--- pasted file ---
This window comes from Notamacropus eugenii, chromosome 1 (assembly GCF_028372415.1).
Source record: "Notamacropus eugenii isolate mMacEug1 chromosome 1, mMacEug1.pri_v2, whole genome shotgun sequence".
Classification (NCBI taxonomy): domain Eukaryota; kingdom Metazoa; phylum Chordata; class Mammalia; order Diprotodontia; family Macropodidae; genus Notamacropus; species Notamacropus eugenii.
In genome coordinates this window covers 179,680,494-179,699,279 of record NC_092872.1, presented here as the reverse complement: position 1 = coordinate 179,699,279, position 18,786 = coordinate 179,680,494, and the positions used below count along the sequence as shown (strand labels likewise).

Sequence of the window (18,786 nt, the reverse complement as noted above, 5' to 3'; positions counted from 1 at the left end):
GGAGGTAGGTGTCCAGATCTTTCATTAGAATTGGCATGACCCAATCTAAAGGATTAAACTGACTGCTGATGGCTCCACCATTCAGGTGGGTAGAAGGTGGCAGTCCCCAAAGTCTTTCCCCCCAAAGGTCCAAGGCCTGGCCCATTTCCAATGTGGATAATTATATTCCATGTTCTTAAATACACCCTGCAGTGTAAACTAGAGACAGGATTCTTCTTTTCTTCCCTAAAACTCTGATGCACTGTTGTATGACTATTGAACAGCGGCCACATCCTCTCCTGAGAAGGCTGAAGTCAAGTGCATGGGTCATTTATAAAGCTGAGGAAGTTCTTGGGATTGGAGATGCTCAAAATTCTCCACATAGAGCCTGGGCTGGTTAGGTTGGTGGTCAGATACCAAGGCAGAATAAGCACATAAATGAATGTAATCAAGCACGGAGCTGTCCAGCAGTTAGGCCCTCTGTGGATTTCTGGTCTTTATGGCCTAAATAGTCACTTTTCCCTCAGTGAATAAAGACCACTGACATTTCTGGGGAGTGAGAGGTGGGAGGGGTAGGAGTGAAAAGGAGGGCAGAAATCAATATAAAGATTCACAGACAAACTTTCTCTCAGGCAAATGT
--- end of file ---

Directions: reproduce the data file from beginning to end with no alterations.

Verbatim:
This window comes from Notamacropus eugenii, chromosome 1 (assembly GCF_028372415.1).
Source record: "Notamacropus eugenii isolate mMacEug1 chromosome 1, mMacEug1.pri_v2, whole genome shotgun sequence".
Classification (NCBI taxonomy): domain Eukaryota; kingdom Metazoa; phylum Chordata; class Mammalia; order Diprotodontia; family Macropodidae; genus Notamacropus; species Notamacropus eugenii.
In genome coordinates this window covers 179,680,494-179,699,279 of record NC_092872.1, presented here as the reverse complement: position 1 = coordinate 179,699,279, position 18,786 = coordinate 179,680,494, and the positions used below count along the sequence as shown (strand labels likewise).

Sequence of the window (18,786 nt, the reverse complement as noted above, 5' to 3'; positions counted from 1 at the left end):
GGAGGTAGGTGTCCAGATCTTTCATTAGAATTGGCATGACCCAATCTAAAGGATTAAACTGACTGCTGATGGCTCCACCATTCAGGTGGGTAGAAGGTGGCAGTCCCCAAAGTCTTTCCCCCCAAAGGTCCAAGGCCTGGCCCATTTCCAATGTGGATAATTATATTCCATGTTCTTAAATACACCCTGCAGTGTAAACTAGAGACAGGATTCTTCTTTTCTTCCCTAAAACTCTGATGCACTGTTGTATGACTATTGAACAGCGGCCACATCCTCTCCTGAGAAGGCTGAAGTCAAGTGCATGGGTCATTTATAAAGCTGAGGAAGTTCTTGGGATTGGAGATGCTCAAAATTCTCCACATAGAGCCTGGGCTGGTTAGGTTGGTGGTCAGATACCAAGGCAGAATAAGCACATAAATGAATGTAATCAAGCACGGAGCTGTCCAGCAGTTAGGCCCTCTGTGGATTTCTGGTCTTTATGGCCTAAATAGTCACTTTTCCCTCAGTGAATAAAGACCACTGACATTTCTGGGGAGTGAGAGGTGGGAGGGGTAGGAGTGAAAAGGAGGGCAGAAATCAATATAAAGATTCACAGACAAACTTTCTCTCAGGCAAATGT